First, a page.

Thursday, January 24, 2013

Creativity and trust

Sometimes, my brain is like a saturated chemical solution. Just a drop of the right chemical will trigger the precipitation of some strange new compound. I never know when these drops will hit me, and they leave me scrambling for something to write the precipitate down on.

I was reading a thread over in the self-publishing forum at Absolute Write and someone said (paraphrasing): So we published Something Serious and promoted it all we could but only sold a dozen copies... and later we published a m/m romance without telling anybody at all. Before we knew it, it was selling a dozen copies a day! how about them apples!

With that certain weary sarcasm, I thought, obviously I should be writing m/m romance.

BLAM. Precipitate tumbling out of solution.

Followed by the thought, oh come on I just finished a huge freaking romance and I want to write something else. I can sit around and wish to write transcendently philosophical science fiction all I like, but that doesn't set off a chain reaction in my head. Or not yet, at least.

I'm not the sort of person who's prone to turning mystical (or transcendently philosophical, for that matter) but of late I have found my way to understanding something that a painter once said to me. I'd sat at a panel he gave, in which he wondered aloud about large sailing ships -- really huge ones, beyond the triremes -- and how little luck he'd had with research. My companion and I went up afterwards to tell him about the Chinese treasure fleet that was sent out just before China destroyed its navy. He thanked us for the information, and we commented on how we'd only just learned about the treasure fleet ourselves, what were the chances we'd be able to answer his question? He said that he had trusted the universe would bring him what he needed for his art, and it had.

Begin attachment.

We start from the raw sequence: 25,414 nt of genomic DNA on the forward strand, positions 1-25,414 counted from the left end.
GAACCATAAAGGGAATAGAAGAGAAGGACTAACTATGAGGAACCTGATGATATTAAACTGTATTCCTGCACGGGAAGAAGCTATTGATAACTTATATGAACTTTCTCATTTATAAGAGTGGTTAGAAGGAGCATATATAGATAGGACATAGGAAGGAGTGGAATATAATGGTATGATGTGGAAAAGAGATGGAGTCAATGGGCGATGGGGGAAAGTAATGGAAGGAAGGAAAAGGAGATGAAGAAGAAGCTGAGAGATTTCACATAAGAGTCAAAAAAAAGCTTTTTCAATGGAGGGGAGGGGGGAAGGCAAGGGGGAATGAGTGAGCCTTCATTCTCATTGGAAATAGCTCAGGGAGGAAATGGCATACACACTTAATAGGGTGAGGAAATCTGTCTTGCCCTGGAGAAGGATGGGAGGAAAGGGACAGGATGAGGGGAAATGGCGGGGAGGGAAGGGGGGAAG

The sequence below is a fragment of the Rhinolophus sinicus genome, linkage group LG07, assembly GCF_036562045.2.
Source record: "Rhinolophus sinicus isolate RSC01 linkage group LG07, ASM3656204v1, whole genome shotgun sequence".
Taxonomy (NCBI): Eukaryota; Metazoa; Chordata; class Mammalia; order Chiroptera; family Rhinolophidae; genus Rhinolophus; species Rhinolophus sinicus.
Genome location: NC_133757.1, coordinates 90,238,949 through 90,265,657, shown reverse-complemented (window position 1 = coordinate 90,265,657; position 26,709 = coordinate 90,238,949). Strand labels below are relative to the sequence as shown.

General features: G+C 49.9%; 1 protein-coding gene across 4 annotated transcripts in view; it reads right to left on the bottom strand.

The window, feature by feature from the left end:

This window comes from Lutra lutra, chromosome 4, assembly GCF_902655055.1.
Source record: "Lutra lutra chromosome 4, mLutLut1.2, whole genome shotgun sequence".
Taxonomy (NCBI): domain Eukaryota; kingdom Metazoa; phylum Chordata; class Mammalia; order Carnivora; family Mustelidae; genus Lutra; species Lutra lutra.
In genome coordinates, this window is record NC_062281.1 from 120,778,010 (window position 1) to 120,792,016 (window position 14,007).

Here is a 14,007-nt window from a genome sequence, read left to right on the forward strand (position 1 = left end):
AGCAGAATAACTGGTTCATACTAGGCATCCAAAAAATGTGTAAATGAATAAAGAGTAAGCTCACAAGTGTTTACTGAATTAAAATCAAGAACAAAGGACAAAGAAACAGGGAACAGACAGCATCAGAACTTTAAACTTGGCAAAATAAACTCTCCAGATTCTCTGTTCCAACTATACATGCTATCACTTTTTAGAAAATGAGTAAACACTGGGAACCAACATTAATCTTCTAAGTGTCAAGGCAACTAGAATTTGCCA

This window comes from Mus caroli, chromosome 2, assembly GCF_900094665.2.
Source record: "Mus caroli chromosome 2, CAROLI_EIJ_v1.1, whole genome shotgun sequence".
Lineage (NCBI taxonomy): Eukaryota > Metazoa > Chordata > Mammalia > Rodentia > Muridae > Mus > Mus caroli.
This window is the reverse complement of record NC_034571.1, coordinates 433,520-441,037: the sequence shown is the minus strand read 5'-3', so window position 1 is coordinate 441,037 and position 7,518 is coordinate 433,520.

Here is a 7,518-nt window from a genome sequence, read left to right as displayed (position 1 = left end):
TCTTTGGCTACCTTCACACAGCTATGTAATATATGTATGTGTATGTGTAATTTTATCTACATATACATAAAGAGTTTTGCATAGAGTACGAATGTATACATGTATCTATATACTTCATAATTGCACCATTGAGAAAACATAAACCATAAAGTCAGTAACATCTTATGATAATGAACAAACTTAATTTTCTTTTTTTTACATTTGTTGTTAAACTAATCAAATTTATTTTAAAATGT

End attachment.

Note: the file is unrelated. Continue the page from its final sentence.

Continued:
Over the years since then, I've come to see that he's right in a certain way. I've gotten the sense that trust is deeply involved in creativity. Trusting my gut. Trusting the universe. Which doesn't come easy, because I'm well aware the universe doesn't give a damn about me.

I've said, here and there, that I've finally given myself over to the muse. To creativity. The universe, perhaps. Ray Bradbury's essay "Run Fast, Stand Still" left me at the bottom of the stairs, thirty years ago, and asked if I would invite the monster down (read it here, to understand) -- and I did. Finally. Accepted its frightening, empowering embrace.

I guess it follows that it would challenge my trust, like this. M/M romance, it wants. Okay, let's develop the idea and see what happens. But if this doesn't work, it's back to science fiction.

2 comments:

Liz said...

Of course the universe gives a damn about you. The universe loves you. But you have to trust that before you'll see evidence of it.

I know what you mean about trusting the muse. And going where the muse takes you. It seems to work much easier when you do.

L. Blankenship said...

Respectfully, I'd parse that as: God cares about me, but God =/= the universe.

Which is as close to talking about religion as I'd want to get. I'm not going to talk about politics, either. Just for the record.

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